Cluster periods or bouts may be precipitated by alcohol, histamine, nitroglycerin, changes in weather, odors, and bright or flashing lights.

First- and second-line relatives of patients with cluster headaches are more likely to be similarly afflicted than the general population. Further, the U.S. Cluster Headache Survey showed a history of head trauma in 18% of patients who subsequently developed cluster headaches. In over 75% of male patients with head trauma preceding CH, the average time interval between head trauma and CH was 10.1 years, suggesting the possibility that there was no causal association, only correlation.

ICHD-3 diagnostic criteria for cluster headaches are outlined in Table 1.


Table 1. ICHD-3 Diagnostic Criteria for Cluster Headaches
A.     At least five attacks fulfilling criteria B–D

B.     Severe or very severe unilateral orbital, supraorbital and/or temporal pain lasting 15-180 minutes when untreated

C.     Either or both of the following:

1.   At least one of the following symptoms or signs, ipsilateral to the headache:

a.      Conjunctival injection or lacrimation

b.      Nasal congestion or rhinorrhea

c.       Eyelid edema

d.      Forehead and facial sweating

e.      Miosis and /or ptosis

2.  A sense of restlessness or agitation

D.    Occurring with a frequency between one every other day and eight per day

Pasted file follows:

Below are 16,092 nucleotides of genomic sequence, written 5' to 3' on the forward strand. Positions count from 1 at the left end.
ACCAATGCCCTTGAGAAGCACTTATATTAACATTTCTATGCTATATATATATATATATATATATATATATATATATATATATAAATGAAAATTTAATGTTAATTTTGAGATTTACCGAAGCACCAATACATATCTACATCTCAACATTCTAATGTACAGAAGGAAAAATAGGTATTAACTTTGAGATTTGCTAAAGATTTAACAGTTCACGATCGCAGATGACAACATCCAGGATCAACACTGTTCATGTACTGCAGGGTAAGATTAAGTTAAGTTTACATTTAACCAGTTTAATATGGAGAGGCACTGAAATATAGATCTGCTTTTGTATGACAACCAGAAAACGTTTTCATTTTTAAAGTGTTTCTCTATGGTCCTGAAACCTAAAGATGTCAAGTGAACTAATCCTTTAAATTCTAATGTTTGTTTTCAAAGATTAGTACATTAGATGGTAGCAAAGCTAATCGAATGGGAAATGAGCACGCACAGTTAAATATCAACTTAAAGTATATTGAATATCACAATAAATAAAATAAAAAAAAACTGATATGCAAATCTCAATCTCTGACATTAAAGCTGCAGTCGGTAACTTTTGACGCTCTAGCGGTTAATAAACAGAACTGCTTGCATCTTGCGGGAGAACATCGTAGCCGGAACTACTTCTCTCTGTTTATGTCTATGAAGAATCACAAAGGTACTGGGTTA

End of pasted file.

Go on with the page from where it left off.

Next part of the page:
E.     Not better accounted for by another ICHD-3 diagnosis

Diagnosis of cluster headache is clinical, based on a detailed history and neurological examination. Laboratory tests are usually not useful. MRI can be useful to rule out other disorders. In cluster headaches, MRI tends to show enlargement of anterior hypothalamic gray matter ipsilateral to the headache side compared with controls. Functional MRI has shown cerebral activation in ipsilateral hypothalamic gray matter during an attack.

Cluster headache attacks are unilateral, affecting peri- and retro-orbital regions and the temple, sometimes involving the teeth. Some patients have compared the sensation, per the author, with being poked in the eye with a hot needle or knife. During an attack, patients experience one or more cranial autonomic symptoms ipsilateral to the pain. These include:

  • Lacrimation
  • Eye redness
  • Eye discomfort
  • Nasal congestion
  • Rhinorrhea
  • Aural fullness
  • Throat swelling
  • Flushing


General Anesthesia No Longer a Necessity for Placement of Ear Tubes

Key point: A new “breakthrough device” facilitates placement of ear tubes under local anesthesia.